BATON ROUGE — How does one describe what happened Saturday inside Death Valley?
The phrases “beat down” or “beaten like a drum” spring to mind. So does a phrase like their more country-sounding cousin, “butt whuppin’.'”
If you prefer a more aggressive or violent term — it is Halloween season, after all — “curb stomped” or “bloodbath” would also be apt. I personally prefer to use the term “molly whopped” whenever the opportunity presents itself. It sounds aggressive and yet fancy at the same time. So why not?
No matter how you choose to describe what happened to LSU Saturday, the reality is this: The Tigers were thoroughly dominated in a 40-13 loss to Tennessee. Hey, “dominated” is another one!
For the purple and gold faithful, the defeat bestowed by the visiting Volunteers triggered a flood of horrific memories of lopsided home losses to SEC rivals.
There is the pair of gut punches, courtesy of the red menace from Tuscaloosa — a demoralizing 29-0 defeat in 2018 and a far less shocking 55-17 one in 2020. Not to mention flops against Georgia (52-38) and Ole Miss (31-13) in 2008 — the season after winning the national championship.
But Saturday’s disappointment against Tennessee is the worst debacle at home — against a team not named Alabama, anyway — since a 44-15 decision to Florida in 2001.
The 27-point home drubbing — ooh, there’s another turn of phrase — was also the worst of Brian Kelly’s coaching career. Yes, believe or not, even worse than how his Notre Dame teams fared in the College Football Playoffs. In fact, the last time Kelly had this bad a loss was in 2000, when he was still coaching at Division III powerhouse Grand Valley State.
The other thing that occurred to me as this Top 25 clash quickly turned into a horror movie matinee is that Kelly has his work cut out for him.
The defense, in particular the front seven with its soon-to-be drafted NFL players, will keep the Tigers in every game the rest of the way. The back end though is still suspect, with guys who are simply overmatched or inexperienced. Special teams are flat-out bad and the offense is pedestrian at best. LSU struggles to run the football and Arizona State grad transfer Jayden Daniels has limited ability. He is a gamer, and can make plays with his legs, but the passing is inconsistent.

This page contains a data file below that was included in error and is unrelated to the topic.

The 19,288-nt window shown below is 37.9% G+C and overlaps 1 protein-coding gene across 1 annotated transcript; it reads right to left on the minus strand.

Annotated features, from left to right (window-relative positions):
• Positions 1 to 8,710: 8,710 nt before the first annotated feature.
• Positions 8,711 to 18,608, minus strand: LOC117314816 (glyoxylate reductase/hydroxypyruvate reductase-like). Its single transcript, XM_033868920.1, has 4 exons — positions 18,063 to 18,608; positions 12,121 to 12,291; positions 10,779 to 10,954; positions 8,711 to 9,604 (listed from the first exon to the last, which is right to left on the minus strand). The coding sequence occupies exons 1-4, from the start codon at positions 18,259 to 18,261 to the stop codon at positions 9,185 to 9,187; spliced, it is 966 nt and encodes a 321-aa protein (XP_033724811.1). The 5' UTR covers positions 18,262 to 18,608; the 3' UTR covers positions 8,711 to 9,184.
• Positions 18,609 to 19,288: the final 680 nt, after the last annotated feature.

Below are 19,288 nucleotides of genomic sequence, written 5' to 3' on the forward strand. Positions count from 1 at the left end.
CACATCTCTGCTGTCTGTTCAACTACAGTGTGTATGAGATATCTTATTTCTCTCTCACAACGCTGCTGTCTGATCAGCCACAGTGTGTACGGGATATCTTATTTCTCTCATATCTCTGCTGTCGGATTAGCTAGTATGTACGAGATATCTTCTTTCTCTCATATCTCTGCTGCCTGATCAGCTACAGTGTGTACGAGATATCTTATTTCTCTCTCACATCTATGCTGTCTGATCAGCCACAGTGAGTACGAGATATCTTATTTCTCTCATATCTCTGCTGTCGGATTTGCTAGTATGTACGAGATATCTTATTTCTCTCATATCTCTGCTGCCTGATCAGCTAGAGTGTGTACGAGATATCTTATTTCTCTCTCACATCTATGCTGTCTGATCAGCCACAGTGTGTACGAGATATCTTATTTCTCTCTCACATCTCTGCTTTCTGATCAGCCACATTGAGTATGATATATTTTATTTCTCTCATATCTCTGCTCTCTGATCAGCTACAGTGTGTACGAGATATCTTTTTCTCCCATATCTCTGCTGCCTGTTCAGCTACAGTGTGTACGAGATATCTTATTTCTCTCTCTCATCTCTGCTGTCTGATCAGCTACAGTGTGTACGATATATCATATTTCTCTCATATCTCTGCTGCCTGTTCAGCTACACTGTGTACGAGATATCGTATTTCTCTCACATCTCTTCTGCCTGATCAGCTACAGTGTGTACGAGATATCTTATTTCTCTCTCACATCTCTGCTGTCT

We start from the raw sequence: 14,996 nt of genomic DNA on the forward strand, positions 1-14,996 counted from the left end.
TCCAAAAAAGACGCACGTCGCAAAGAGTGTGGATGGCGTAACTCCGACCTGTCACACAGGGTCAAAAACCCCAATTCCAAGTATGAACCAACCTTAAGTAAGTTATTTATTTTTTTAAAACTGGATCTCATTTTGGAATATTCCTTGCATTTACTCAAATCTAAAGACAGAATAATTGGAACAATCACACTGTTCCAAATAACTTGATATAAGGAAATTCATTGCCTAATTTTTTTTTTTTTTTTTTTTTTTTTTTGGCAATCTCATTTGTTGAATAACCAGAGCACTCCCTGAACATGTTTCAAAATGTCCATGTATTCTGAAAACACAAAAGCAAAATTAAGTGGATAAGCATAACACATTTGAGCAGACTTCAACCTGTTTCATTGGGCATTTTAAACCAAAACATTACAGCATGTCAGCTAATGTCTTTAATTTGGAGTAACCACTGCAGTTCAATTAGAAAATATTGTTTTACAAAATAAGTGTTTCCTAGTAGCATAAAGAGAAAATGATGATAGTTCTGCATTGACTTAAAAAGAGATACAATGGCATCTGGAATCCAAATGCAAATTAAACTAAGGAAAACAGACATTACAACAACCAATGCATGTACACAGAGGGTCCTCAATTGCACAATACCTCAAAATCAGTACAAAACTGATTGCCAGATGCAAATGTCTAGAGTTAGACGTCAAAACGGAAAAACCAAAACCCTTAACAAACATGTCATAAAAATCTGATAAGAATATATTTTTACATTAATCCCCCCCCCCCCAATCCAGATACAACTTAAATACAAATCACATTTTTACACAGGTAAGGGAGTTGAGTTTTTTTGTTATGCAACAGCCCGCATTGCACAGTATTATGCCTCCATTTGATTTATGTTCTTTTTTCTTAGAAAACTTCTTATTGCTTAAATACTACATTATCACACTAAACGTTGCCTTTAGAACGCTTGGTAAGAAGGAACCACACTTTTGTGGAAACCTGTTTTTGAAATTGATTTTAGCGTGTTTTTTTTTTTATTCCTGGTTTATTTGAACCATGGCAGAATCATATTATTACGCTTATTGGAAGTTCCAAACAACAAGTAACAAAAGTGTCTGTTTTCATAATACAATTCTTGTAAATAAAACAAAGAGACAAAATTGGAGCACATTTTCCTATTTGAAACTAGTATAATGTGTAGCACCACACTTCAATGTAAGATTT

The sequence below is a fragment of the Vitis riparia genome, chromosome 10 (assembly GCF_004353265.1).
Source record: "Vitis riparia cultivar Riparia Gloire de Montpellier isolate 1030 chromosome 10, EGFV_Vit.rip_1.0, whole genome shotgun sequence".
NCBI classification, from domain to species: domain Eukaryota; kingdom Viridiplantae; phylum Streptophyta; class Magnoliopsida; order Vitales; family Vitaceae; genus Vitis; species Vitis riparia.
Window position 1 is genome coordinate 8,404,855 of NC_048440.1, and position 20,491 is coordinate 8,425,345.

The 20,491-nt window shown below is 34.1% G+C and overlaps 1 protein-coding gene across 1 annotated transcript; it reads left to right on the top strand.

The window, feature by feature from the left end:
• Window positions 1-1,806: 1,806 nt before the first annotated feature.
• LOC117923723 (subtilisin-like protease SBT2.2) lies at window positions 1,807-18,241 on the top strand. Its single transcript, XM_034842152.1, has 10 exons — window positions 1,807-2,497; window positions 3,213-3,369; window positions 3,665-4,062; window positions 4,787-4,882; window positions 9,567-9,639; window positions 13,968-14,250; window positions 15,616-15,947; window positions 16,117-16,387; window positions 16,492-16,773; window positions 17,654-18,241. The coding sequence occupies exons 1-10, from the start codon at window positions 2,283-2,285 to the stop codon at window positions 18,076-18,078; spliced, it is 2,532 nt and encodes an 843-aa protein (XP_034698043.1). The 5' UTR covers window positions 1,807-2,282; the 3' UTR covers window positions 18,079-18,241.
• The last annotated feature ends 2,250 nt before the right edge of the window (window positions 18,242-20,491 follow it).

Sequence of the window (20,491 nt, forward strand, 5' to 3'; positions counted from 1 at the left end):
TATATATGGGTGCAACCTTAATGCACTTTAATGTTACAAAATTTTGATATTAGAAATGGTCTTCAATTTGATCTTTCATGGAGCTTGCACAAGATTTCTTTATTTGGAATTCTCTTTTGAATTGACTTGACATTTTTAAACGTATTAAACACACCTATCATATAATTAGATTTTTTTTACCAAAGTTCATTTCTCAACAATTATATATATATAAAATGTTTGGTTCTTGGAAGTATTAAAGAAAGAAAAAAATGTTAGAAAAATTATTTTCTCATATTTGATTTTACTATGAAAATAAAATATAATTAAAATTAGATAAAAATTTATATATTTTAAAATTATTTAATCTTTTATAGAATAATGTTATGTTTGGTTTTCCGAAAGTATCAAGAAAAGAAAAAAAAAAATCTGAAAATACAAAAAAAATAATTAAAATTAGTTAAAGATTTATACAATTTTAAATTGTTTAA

LSU’s ceiling this season is likely six or seven wins.
That’s not a bad foundation season for Kelly, who inherited a dumpster fire of a once-proud program that had plummeted to mediocrity due to neglect and laziness by the previous staff. Last year’s Tigers had 39 scholarship players and were forced to play a wide receiver at quarterback for a bowl game they shouldn’t have even played.
The talent drain for LSU has been so bad, Kelly is being forced to start players from Florida International and McNeese. Yes, FIU and McNeese players starting against Heisman Trophy-candidates-led Top 10 teams. That is not optimal.
Kelly is going to need time — like two or three years — to turn things around.
Yes, the fact that Tennessee came into the Tiger Stadium and “annihilated” his team is a stunning development.
That said, with games still on the schedule against rebuilding Florida, fading Arkansas and a Texas A&M team that could be in full nuclear meltdown mode by the season finale, LSU could finish the season strong.
There is no way around it, Saturday was really, really bad. Hopefully we won’t have to describe Saturdays in Death Valley that way again.
(NOTE – Raymond Partsch III has been a sportswriter and broadcaster for over 20 years, and is now based in Lafayette. The former Alexandria Town Talk and Beaumont Enterprise sports editor is in his second term as president of the Louisiana Sports Writers Association.)
Contact Raymond at firstname.lastname@example.org